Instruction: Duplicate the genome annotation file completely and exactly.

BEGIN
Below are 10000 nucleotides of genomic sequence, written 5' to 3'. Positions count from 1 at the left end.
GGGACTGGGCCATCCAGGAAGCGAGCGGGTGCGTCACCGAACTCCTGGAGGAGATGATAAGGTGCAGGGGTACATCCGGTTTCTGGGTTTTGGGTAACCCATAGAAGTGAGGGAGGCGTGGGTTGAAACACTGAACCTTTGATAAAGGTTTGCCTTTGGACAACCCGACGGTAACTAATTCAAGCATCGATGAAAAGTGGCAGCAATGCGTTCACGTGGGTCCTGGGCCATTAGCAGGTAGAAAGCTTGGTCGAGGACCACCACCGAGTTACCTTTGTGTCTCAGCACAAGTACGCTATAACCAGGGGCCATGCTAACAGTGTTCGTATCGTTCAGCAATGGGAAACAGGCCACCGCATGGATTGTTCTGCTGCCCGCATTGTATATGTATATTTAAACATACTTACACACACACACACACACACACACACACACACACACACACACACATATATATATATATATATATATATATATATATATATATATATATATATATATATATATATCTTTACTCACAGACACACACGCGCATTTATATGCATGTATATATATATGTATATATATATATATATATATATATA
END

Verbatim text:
Below are 10000 nucleotides of genomic sequence, written 5' to 3'. Positions count from 1 at the left end.
GGGACTGGGCCATCCAGGAAGCGAGCGGGTGCGTCACCGAACTCCTGGAGGAGATGATAAGGTGCAGGGGTACATCCGGTTTCTGGGTTTTGGGTAACCCATAGAAGTGAGGGAGGCGTGGGTTGAAACACTGAACCTTTGATAAAGGTTTGCCTTTGGACAACCCGACGGTAACTAATTCAAGCATCGATGAAAAGTGGCAGCAATGCGTTCACGTGGGTCCTGGGCCATTAGCAGGTAGAAAGCTTGGTCGAGGACCACCACCGAGTTACCTTTGTGTCTCAGCACAAGTACGCTATAACCAGGGGCCATGCTAACAGTGTTCGTATCGTTCAGCAATGGGAAACAGGCCACCGCATGGATTGTTCTGCTGCCCGCATTGTATATGTATATTTAAACATACTTACACACACACACACACACACACACACACACACACACACACACACATATATATATATATATATATATATATATATATATATATATATATATATATATATATATATCTTTACTCACAGACACACACGCGCATTTATATGCATGTATATATATATGTATATATATATATATATATATATATA